Once under the light of the street lamp, Stephen gathered enough courage to glance over his shoulder. His heart sank, leaving only a cold, empty void where it once had been as his eyes fell upon his pursuer. Hovering just out of arms reach was a creature of which had no affiliation with heaven or earth. It was humanoid in form, though that was where the resemblance ended. At first glance, the creature was gargoyle-like in appearance, however, as it came into view; its features were a twisted mockery of man and bat, coupled together and sculpted by a madman in despair. The thing glided through the air using a pair of thick, leathery wings, which propelled it silently through the night air.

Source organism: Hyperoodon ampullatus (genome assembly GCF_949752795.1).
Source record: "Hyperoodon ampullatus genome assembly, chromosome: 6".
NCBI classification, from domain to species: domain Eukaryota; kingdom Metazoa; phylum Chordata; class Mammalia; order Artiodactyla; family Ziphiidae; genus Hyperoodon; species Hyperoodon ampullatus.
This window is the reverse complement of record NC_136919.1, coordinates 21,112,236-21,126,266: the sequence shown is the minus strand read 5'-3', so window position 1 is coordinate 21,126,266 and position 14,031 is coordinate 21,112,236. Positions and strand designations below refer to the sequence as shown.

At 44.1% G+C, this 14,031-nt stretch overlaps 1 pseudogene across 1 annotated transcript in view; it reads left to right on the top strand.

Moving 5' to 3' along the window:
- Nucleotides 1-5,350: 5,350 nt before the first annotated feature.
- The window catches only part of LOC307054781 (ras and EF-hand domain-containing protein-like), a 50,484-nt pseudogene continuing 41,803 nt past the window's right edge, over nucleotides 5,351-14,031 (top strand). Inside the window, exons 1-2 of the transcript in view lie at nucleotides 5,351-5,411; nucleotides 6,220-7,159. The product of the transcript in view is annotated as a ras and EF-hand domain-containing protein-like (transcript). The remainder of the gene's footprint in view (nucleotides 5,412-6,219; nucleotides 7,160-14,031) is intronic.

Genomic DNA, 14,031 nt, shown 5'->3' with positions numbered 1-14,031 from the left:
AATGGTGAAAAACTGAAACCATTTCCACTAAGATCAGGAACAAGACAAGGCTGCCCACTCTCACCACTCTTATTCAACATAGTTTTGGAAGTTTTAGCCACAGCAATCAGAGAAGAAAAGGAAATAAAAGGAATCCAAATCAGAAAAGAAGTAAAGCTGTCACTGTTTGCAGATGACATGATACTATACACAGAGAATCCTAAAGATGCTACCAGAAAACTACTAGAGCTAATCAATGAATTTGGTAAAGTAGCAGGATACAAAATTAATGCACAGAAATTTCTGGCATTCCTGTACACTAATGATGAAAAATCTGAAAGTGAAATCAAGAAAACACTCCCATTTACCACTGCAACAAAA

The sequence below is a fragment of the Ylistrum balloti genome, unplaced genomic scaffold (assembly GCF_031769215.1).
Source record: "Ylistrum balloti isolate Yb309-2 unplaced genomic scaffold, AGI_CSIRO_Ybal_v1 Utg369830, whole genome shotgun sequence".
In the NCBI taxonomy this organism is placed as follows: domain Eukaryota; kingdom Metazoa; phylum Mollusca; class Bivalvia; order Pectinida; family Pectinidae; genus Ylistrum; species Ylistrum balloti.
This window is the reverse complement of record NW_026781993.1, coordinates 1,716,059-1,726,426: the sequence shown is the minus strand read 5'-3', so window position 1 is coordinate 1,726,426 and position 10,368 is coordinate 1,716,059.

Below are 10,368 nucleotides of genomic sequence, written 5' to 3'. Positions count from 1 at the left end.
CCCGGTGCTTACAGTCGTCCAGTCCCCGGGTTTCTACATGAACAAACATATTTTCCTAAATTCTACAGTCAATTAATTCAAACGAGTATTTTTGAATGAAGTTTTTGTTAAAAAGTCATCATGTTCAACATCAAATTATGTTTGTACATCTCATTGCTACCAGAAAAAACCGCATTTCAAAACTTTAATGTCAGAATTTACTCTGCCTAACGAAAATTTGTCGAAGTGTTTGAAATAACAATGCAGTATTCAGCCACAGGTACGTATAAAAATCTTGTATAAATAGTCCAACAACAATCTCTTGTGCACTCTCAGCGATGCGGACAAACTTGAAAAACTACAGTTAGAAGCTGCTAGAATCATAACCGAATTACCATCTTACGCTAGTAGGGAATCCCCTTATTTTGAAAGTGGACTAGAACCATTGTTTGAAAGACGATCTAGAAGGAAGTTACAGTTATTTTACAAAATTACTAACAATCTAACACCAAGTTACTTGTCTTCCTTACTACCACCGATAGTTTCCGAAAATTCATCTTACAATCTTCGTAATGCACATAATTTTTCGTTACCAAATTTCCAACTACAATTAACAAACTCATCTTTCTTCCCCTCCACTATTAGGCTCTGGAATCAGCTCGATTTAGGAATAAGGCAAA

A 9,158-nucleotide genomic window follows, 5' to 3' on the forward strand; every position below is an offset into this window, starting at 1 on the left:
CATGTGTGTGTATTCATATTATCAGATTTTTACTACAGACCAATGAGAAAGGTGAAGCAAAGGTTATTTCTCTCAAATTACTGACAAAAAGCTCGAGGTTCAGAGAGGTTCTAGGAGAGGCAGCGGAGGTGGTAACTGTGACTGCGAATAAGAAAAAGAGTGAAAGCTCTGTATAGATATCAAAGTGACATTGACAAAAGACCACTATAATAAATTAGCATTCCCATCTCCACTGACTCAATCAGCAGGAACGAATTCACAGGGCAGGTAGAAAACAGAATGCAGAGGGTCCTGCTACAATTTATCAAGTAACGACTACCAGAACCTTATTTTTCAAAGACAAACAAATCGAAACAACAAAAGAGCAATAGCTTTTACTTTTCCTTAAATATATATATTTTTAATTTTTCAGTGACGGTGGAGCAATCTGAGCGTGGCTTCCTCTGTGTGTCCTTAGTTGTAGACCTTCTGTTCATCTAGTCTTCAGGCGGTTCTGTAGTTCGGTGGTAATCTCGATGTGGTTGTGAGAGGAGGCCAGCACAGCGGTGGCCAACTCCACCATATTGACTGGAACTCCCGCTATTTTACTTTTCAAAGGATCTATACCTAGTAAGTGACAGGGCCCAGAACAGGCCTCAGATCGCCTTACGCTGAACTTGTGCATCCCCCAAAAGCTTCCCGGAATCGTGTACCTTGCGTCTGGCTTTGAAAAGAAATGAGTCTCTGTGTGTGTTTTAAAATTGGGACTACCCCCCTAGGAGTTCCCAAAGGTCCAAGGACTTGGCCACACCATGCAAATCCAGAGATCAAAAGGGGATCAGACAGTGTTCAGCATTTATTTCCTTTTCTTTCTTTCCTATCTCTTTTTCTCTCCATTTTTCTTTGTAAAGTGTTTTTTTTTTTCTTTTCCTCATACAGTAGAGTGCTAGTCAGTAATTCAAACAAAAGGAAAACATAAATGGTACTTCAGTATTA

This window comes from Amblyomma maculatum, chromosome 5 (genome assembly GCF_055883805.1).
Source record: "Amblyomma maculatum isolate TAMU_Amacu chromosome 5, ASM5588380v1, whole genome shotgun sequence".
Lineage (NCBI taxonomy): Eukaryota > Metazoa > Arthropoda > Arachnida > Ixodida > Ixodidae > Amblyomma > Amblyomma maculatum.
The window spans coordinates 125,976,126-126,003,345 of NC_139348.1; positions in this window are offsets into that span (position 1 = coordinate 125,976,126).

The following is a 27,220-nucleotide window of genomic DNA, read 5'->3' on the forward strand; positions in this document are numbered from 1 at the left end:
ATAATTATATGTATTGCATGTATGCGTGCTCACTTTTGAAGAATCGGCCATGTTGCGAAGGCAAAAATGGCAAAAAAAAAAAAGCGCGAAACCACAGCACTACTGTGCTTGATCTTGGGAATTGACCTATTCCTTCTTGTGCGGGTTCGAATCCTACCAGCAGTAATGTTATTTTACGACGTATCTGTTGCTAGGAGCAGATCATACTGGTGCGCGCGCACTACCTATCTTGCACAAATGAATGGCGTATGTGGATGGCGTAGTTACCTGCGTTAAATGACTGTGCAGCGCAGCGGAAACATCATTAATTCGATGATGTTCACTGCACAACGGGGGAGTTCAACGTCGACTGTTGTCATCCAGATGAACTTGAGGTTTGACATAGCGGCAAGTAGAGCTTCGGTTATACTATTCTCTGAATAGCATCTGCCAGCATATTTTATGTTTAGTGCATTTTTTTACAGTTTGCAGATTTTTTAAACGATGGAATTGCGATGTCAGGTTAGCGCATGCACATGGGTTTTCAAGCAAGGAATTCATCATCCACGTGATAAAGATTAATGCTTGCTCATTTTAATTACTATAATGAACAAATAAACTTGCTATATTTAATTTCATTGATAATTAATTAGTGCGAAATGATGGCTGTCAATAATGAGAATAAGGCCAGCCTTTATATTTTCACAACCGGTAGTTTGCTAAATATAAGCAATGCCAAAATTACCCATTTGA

Stephen’s first instinct was to put distance between him and the thing that followed him. He began by walking faster, only to find that the creature seemed to match his pace. Again, Stephen hastened his step to a brisk pace, but to his dismay, the thing moved even faster staying on his heels. Without warning, he broke into a dead run hoping to get away from the hellish thing that pursued him. Behind him, the creature followed relentlessly. The town flew by in a surrealistic blur, as the various shadows seemed to meld with one another. Stephen’s lungs cried out for air, his breath was labored, threatening to spill him helpless and vulnerable on the street. Inside he knew that he couldn’t slow down even for an instant lest the thing would be upon him faster than he could get away.